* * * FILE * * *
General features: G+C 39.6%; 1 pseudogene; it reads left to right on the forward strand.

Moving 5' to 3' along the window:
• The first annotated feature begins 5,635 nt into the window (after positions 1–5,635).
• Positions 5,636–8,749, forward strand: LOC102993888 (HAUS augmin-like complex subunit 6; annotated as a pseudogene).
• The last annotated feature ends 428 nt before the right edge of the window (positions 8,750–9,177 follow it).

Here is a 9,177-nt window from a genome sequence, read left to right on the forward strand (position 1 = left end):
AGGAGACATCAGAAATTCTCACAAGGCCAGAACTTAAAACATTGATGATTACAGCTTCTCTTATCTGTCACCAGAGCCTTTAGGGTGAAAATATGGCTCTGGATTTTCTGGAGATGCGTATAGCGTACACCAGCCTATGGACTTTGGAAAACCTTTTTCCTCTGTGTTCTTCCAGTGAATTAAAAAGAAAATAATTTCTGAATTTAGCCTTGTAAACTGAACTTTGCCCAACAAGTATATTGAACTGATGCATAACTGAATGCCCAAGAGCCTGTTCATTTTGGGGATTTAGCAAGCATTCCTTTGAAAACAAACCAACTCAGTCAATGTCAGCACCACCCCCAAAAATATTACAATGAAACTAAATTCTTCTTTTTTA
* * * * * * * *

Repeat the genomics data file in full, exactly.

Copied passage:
General features: G+C 39.6%; 1 pseudogene; it reads left to right on the forward strand.

Moving 5' to 3' along the window:
• The first annotated feature begins 5,635 nt into the window (after positions 1–5,635).
• Positions 5,636–8,749, forward strand: LOC102993888 (HAUS augmin-like complex subunit 6; annotated as a pseudogene).
• The last annotated feature ends 428 nt before the right edge of the window (positions 8,750–9,177 follow it).

Here is a 9,177-nt window from a genome sequence, read left to right on the forward strand (position 1 = left end):
AGGAGACATCAGAAATTCTCACAAGGCCAGAACTTAAAACATTGATGATTACAGCTTCTCTTATCTGTCACCAGAGCCTTTAGGGTGAAAATATGGCTCTGGATTTTCTGGAGATGCGTATAGCGTACACCAGCCTATGGACTTTGGAAAACCTTTTTCCTCTGTGTTCTTCCAGTGAATTAAAAAGAAAATAATTTCTGAATTTAGCCTTGTAAACTGAACTTTGCCCAACAAGTATATTGAACTGATGCATAACTGAATGCCCAAGAGCCTGTTCATTTTGGGGATTTAGCAAGCATTCCTTTGAAAACAAACCAACTCAGTCAATGTCAGCACCACCCCCAAAAATATTACAATGAAACTAAATTCTTCTTTTTTA